Hong Kong bookseller raising funds to reopen Causeway Bay Books in Taiwan

Former Causeway Bay Books manager Lam abducted by Chinese agents in 2015 for selling sensitive books

Lam Wing-kee (Source: CNA/ File photo)

Lam Wing-kee (Source: CNA/ File photo)

TAIPEI (Taiwan News) — Hong Kong bookseller Lam Wing-kee (林榮基), who relocated to Taiwan in April out of fear that he could be extradited to China, has started a fundraising event for a new bookshop.

Lam is one of the five members of Causeway Bay Books that suddenly went missing in late 2015, only to resurface in Chinese custody and confess on state television to selling unauthorized books. The bookshop was known for selling politically sensitive books that had been outlawed in China.

Having expressed an interested in reopening Causeway Bay Books in Taipei, Lam acknowledged that he is unable to fund the bookshop on his own. He prefers not to look for individual or group shareholders considering the “political risk” they might have to shoulder.

“Fundraising is the only way,” Lam wrote on the fundraising web page. He added that he invites those who cherish freedom and democracy to become shareholders of the bookstore “in a spiritual sense.”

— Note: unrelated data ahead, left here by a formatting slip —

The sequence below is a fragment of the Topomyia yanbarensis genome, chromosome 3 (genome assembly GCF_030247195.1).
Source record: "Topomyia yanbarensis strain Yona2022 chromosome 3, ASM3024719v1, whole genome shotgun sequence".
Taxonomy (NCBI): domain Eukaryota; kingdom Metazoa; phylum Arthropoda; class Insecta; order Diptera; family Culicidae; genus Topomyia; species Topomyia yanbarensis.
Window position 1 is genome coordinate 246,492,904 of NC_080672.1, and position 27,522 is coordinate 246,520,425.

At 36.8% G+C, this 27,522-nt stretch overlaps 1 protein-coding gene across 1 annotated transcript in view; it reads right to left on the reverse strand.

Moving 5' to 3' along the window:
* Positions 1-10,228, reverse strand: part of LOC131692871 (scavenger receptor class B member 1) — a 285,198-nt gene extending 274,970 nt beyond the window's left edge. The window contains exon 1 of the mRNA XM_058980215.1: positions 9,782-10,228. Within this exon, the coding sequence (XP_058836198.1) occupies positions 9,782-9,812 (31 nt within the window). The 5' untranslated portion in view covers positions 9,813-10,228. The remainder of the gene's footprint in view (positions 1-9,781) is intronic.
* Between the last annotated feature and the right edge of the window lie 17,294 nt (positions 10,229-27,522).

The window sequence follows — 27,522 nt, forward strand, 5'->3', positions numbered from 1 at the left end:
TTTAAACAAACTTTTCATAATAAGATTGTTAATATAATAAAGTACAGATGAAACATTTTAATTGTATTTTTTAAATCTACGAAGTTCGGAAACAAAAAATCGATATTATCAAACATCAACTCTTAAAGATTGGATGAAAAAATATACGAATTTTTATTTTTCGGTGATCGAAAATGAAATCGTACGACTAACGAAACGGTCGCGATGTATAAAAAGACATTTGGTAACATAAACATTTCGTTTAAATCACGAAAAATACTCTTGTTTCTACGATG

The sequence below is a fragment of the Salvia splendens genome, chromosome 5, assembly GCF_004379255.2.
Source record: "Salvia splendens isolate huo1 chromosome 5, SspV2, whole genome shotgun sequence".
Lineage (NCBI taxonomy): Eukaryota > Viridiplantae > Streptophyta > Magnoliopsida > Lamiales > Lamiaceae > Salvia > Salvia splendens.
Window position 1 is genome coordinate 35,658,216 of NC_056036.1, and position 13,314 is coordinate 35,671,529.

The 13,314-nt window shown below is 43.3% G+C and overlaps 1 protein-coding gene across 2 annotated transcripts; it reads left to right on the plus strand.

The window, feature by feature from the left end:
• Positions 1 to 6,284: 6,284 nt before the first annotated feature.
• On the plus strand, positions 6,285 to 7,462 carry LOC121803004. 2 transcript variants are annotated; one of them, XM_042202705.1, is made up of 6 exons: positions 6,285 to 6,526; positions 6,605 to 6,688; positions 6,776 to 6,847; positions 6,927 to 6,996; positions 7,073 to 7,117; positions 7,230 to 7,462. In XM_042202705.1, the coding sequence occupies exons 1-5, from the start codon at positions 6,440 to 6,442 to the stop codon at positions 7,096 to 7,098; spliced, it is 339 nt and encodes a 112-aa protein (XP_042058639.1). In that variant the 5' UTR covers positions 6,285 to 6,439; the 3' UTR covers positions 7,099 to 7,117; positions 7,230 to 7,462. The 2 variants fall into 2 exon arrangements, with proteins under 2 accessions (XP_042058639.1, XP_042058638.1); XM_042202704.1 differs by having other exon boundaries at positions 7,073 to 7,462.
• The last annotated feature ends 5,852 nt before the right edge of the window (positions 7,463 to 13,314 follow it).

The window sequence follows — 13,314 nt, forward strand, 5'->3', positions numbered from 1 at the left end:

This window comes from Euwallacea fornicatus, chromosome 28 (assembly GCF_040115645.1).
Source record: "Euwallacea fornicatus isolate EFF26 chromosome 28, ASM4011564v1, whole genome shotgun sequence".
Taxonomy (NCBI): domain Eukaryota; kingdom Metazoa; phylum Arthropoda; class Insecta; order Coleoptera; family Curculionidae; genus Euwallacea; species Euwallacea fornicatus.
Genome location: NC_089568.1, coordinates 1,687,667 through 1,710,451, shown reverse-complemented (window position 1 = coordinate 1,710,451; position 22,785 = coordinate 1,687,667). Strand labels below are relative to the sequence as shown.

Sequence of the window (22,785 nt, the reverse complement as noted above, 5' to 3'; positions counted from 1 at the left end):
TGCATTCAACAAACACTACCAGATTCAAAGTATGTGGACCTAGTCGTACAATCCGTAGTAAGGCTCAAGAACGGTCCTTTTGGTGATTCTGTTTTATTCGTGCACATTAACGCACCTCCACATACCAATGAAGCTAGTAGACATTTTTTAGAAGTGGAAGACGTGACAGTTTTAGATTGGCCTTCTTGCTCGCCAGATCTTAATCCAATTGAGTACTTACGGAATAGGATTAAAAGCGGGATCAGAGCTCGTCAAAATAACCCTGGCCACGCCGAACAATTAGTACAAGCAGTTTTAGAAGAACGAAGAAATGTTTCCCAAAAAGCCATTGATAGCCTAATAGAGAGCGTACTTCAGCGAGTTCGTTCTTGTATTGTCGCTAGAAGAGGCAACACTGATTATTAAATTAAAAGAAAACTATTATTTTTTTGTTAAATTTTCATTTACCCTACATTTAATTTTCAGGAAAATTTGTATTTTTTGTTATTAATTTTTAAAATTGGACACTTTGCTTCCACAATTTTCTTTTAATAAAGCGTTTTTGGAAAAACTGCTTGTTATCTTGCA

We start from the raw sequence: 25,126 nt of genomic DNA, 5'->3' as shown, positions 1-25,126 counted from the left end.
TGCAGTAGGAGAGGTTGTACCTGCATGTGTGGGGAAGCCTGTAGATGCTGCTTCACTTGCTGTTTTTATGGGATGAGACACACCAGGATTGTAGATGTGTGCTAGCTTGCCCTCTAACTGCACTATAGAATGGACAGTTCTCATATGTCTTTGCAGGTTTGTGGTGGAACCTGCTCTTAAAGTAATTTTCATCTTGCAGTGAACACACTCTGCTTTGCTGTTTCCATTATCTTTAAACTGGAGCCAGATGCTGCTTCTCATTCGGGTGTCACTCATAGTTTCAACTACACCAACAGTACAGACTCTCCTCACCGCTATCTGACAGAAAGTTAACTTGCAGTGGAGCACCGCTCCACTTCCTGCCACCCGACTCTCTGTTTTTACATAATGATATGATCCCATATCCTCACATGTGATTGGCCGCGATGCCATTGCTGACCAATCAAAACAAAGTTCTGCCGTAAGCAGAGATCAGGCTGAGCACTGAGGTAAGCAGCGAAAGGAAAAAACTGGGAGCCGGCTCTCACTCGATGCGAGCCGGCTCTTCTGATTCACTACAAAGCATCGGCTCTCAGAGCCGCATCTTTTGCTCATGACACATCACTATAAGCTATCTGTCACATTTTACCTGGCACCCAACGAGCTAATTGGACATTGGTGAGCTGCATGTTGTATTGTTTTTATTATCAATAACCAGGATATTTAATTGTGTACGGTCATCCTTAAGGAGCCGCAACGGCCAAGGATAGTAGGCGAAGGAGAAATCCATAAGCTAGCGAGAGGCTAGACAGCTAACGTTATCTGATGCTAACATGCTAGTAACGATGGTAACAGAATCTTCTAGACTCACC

Lam kicked off the fundraising event on Thursday evening (August 5) offering 11 packages valued between NT$500 (US$16) and NT$20,000. The goal is to raise at least NT$2.8 million by November 5.

Lam plans to open the bookshop in Ximending, a shopping district that he thinks resembles the environment of Hong Kong’s city center. After the location of the bookshop is confirmed, Lam will then proceed with renovating it and ordering books, preparing to open shop in mid-2020 if everything goes smoothly.

“What Causeway Bay Books cannot do and is banned from doing in Hong Kong will be continued in a free Taiwan,” Lam said. As of press time, the fundraising has surpassed 60 percent of its goal.

“What we did was sell books. What does it have anything to do with damaging national security or ‘one country, two systems’?” Lam said. “But now I realized that only when a generation of people enhance cultural competency through reading will they be able to defy an authoritarian government and render people in the future free.”

Lam hopes the bookshop will become a platform for exchanges between Taiwanese and Hongkongers. “Taiwan’s circumstance is also urgent,” said Lam, adding that he wishes to recount what he and other Hongkongers have experienced under Chinese rule to the people in Taiwan.

Lam was detained by the Chinese authorities for nearly eight months before being released in June 2016. He had originally agreed to return to China and provide the information of customers who had purchased forbidden books from the bookshop.

Eventually Lam held a press conference in Hong Kong to disclose his treatment at the hands of the Chinese authorities. Seeing that an extradition bill might be passed by the Hong Kong Legislative Council and that he would likely be extradited to China, Lam fled to Taiwan in April before the bill set off the months-long protests two months later.